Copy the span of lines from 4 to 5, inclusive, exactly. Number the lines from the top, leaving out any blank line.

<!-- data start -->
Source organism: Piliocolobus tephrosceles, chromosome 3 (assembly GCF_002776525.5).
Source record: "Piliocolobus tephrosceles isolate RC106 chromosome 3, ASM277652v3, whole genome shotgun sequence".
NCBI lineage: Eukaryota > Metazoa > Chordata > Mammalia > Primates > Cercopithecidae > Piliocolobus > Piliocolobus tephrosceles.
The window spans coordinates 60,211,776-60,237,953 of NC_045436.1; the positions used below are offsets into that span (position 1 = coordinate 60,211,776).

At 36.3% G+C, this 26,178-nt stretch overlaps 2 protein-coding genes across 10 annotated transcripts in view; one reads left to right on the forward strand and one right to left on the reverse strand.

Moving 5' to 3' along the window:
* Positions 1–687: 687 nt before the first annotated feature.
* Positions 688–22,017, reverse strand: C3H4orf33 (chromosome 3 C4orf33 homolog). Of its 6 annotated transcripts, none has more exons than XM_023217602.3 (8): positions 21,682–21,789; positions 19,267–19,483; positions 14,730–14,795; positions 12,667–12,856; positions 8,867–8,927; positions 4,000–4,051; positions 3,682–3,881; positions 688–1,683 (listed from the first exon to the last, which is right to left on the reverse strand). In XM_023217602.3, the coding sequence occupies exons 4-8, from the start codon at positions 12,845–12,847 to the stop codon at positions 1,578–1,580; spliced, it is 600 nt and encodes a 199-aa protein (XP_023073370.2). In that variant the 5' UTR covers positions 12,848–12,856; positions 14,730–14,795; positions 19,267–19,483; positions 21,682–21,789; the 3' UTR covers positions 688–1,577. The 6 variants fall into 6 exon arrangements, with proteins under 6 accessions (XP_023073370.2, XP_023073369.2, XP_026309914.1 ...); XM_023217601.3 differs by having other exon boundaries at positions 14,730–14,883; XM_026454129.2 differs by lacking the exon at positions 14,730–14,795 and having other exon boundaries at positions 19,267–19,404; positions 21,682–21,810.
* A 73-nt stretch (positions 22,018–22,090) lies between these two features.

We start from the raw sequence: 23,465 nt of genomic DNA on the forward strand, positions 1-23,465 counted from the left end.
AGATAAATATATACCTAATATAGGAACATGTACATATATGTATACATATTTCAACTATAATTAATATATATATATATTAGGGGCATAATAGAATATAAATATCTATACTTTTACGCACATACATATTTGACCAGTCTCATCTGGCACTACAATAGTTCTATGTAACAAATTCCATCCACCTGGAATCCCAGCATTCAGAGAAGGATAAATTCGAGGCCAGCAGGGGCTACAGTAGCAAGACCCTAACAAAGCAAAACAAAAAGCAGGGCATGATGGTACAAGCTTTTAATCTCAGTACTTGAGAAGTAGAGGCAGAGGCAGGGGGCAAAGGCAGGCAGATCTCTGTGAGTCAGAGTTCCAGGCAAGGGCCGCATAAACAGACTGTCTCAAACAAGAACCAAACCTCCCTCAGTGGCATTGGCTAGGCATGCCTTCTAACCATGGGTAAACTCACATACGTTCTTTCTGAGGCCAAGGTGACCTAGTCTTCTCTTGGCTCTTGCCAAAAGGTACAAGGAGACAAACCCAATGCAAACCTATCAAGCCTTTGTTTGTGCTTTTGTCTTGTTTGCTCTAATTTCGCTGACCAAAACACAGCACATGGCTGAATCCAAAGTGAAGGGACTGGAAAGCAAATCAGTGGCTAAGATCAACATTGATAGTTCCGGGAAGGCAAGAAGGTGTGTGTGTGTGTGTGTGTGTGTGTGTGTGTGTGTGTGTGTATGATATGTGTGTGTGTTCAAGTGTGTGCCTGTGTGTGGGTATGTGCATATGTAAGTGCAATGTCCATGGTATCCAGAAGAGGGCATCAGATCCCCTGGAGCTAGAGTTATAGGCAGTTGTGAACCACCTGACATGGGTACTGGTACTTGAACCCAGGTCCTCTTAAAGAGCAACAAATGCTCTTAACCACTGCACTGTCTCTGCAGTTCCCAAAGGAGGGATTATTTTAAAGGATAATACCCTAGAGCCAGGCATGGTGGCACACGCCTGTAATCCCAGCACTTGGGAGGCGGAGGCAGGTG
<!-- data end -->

The window spans coordinates 60,211,776-60,237,953 of NC_045436.1; the positions used below are offsets into that span (position 1 = coordinate 60,211,776).

At 36.3% G+C, this 26,178-nt stretch overlaps 2 protein-coding genes across 10 annotated transcripts in view; one reads left to right on the forward strand and one right to left on the reverse strand.